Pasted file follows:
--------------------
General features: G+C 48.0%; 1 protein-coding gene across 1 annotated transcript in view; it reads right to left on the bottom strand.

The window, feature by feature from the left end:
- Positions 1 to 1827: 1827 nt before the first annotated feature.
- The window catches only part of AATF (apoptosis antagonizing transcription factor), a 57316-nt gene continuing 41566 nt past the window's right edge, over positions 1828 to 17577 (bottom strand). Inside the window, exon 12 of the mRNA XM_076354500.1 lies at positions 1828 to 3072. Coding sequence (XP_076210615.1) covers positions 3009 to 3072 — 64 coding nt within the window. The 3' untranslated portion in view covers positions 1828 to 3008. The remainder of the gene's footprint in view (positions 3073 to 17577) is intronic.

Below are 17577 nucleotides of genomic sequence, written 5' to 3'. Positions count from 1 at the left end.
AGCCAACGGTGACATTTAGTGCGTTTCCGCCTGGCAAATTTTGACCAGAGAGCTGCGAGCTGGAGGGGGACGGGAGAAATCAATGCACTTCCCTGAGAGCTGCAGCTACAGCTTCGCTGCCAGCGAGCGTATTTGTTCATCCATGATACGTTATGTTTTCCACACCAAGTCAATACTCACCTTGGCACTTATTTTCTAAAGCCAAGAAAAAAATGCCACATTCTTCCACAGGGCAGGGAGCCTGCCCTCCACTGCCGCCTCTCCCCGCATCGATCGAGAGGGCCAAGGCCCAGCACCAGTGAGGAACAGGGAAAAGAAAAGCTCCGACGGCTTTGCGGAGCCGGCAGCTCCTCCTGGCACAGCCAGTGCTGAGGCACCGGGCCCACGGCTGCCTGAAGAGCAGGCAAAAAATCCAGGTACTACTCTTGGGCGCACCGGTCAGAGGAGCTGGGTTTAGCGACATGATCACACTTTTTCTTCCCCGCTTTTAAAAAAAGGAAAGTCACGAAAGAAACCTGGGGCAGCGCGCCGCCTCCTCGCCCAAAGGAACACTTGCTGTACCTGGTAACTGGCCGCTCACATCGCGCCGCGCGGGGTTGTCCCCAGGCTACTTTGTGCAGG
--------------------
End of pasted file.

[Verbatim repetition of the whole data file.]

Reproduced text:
General features: G+C 48.0%; 1 protein-coding gene across 1 annotated transcript in view; it reads right to left on the bottom strand.

The window, feature by feature from the left end:
- Positions 1 to 1827: 1827 nt before the first annotated feature.
- The window catches only part of AATF (apoptosis antagonizing transcription factor), a 57316-nt gene continuing 41566 nt past the window's right edge, over positions 1828 to 17577 (bottom strand). Inside the window, exon 12 of the mRNA XM_076354500.1 lies at positions 1828 to 3072. Coding sequence (XP_076210615.1) covers positions 3009 to 3072 — 64 coding nt within the window. The 3' untranslated portion in view covers positions 1828 to 3008. The remainder of the gene's footprint in view (positions 3073 to 17577) is intronic.

Below are 17577 nucleotides of genomic sequence, written 5' to 3'. Positions count from 1 at the left end.
AGCCAACGGTGACATTTAGTGCGTTTCCGCCTGGCAAATTTTGACCAGAGAGCTGCGAGCTGGAGGGGGACGGGAGAAATCAATGCACTTCCCTGAGAGCTGCAGCTACAGCTTCGCTGCCAGCGAGCGTATTTGTTCATCCATGATACGTTATGTTTTCCACACCAAGTCAATACTCACCTTGGCACTTATTTTCTAAAGCCAAGAAAAAAATGCCACATTCTTCCACAGGGCAGGGAGCCTGCCCTCCACTGCCGCCTCTCCCCGCATCGATCGAGAGGGCCAAGGCCCAGCACCAGTGAGGAACAGGGAAAAGAAAAGCTCCGACGGCTTTGCGGAGCCGGCAGCTCCTCCTGGCACAGCCAGTGCTGAGGCACCGGGCCCACGGCTGCCTGAAGAGCAGGCAAAAAATCCAGGTACTACTCTTGGGCGCACCGGTCAGAGGAGCTGGGTTTAGCGACATGATCACACTTTTTCTTCCCCGCTTTTAAAAAAAGGAAAGTCACGAAAGAAACCTGGGGCAGCGCGCCGCCTCCTCGCCCAAAGGAACACTTGCTGTACCTGGTAACTGGCCGCTCACATCGCGCCGCGCGGGGTTGTCCCCAGGCTACTTTGTGCAGG